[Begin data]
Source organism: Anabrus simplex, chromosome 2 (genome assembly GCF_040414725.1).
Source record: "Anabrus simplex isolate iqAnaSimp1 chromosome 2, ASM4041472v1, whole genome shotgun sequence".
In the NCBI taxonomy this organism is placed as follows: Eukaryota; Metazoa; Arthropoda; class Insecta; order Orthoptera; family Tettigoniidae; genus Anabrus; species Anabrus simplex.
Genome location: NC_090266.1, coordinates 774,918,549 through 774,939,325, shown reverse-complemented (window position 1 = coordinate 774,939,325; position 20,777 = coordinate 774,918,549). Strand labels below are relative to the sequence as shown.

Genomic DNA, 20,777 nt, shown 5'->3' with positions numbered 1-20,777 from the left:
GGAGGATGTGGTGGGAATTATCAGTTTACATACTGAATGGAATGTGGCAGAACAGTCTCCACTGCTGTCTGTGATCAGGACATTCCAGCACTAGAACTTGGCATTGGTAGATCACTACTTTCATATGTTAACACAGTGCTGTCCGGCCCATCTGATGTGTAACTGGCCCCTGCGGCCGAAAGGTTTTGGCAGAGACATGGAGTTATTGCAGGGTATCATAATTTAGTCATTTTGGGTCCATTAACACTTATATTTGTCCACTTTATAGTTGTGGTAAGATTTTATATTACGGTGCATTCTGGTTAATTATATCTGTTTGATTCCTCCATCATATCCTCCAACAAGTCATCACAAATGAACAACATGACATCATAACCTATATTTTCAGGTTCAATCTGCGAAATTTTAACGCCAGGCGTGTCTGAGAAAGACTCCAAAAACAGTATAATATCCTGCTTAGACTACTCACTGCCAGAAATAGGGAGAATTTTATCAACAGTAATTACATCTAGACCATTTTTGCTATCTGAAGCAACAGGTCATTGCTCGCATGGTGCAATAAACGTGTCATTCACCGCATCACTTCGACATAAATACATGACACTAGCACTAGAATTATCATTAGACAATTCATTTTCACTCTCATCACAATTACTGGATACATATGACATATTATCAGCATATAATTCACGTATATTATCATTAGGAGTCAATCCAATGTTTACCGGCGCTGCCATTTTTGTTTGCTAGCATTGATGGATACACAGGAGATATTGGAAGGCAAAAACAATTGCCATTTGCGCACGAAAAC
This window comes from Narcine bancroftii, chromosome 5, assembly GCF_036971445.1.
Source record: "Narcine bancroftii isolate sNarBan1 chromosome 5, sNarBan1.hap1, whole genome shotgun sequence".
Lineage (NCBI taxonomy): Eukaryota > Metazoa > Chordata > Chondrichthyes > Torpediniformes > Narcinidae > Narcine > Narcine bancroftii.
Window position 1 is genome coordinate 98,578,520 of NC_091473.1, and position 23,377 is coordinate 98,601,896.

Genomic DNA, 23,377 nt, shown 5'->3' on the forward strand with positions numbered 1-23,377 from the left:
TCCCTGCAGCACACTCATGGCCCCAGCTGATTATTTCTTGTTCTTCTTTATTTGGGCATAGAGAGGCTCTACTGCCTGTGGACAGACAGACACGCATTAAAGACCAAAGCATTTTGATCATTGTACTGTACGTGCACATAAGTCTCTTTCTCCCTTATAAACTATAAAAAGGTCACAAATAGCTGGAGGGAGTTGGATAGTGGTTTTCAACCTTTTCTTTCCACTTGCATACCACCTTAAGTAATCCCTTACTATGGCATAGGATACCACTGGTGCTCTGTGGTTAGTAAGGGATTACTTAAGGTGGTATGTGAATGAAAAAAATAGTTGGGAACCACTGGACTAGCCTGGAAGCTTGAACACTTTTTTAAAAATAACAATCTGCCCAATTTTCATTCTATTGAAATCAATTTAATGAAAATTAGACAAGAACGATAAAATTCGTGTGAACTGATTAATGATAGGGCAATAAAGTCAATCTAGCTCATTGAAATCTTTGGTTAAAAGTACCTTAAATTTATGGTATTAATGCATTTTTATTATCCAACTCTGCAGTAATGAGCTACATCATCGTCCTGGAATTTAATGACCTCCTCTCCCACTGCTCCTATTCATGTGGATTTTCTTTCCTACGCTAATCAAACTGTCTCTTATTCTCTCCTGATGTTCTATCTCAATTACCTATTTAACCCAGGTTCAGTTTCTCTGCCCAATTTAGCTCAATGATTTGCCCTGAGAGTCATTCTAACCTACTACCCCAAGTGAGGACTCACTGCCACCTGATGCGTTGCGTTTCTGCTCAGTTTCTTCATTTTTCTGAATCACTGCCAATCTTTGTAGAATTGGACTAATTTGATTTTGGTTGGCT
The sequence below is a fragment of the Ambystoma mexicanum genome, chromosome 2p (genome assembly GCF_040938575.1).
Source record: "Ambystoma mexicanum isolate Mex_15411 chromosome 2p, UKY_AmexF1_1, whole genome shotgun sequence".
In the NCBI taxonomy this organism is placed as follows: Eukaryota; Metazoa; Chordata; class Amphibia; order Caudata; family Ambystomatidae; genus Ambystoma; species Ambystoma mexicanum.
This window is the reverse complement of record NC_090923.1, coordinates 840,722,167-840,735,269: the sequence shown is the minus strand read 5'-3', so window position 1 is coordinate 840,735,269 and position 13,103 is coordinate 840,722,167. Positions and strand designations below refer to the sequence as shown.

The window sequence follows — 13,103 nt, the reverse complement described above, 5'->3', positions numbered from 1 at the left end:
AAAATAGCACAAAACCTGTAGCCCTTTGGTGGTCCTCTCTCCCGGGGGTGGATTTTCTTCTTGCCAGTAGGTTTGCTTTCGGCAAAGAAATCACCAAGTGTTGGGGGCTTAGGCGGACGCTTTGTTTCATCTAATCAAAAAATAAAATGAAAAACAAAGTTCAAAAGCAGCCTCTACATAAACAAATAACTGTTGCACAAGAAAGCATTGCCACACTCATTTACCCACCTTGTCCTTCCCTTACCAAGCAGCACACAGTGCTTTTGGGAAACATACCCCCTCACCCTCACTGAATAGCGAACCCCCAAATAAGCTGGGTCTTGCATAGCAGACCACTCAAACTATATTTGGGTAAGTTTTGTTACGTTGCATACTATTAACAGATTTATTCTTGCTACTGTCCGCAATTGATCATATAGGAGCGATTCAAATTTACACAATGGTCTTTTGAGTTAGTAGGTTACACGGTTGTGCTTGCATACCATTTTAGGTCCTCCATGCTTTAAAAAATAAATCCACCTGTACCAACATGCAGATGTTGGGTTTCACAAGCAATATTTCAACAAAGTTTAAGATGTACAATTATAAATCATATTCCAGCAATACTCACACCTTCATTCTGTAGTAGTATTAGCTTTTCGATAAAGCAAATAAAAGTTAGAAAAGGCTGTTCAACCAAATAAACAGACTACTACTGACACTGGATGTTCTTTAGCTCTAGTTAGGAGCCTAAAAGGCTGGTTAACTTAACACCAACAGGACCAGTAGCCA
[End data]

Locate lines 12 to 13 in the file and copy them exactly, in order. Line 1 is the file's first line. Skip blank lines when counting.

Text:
TCCCTGCAGCACACTCATGGCCCCAGCTGATTATTTCTTGTTCTTCTTTATTTGGGCATAGAGAGGCTCTACTGCCTGTGGACAGACAGACACGCATTAAAGACCAAAGCATTTTGATCATTGTACTGTACGTGCACATAAGTCTCTTTCTCCCTTATAAACTATAAAAAGGTCACAAATAGCTGGAGGGAGTTGGATAGTGGTTTTCAACCTTTTCTTTCCACTTGCATACCACCTTAAGTAATCCCTTACTATGGCATAGGATACCACTGGTGCTCTGTGGTTAGTAAGGGATTACTTAAGGTGGTATGTGAATGAAAAAAATAGTTGGGAACCACTGGACTAGCCTGGAAGCTTGAACACTTTTTTAAAAATAACAATCTGCCCAATTTTCATTCTATTGAAATCAATTTAATGAAAATTAGACAAGAACGATAAAATTCGTGTGAACTGATTAATGATAGGGCAATAAAGTCAATCTAGCTCATTGAAATCTTTGGTTAAAAGTACCTTAAATTTATGGTATTAATGCATTTTTATTATCCAACTCTGCAGTAATGAGCTACATCATCGTCCTGGAATTTAATGACCTCCTCTCCCACTGCTCCTATTCATGTGGATTTTCTTTCCTACGCTAATCAAACTGTCTCTTATTCTCTCCTGATGTTCTATCTCAATTACCTATTTAACCCAGGTTCAGTTTCTCTGCCCAATTTAGCTCAATGATTTGCCCTGAGAGTCATTCTAACCTACTACCCCAAGTGAGGACTCACTGCCACCTGATGCGTTGCGTTTCTGCTCAGTTTCTTCATTTTTCTGAATCACTGCCAATCTTTGTAGAATTGGACTAATTTGATTTTGGTTGGCT
The sequence below is a fragment of the Ambystoma mexicanum genome, chromosome 2p (genome assembly GCF_040938575.1).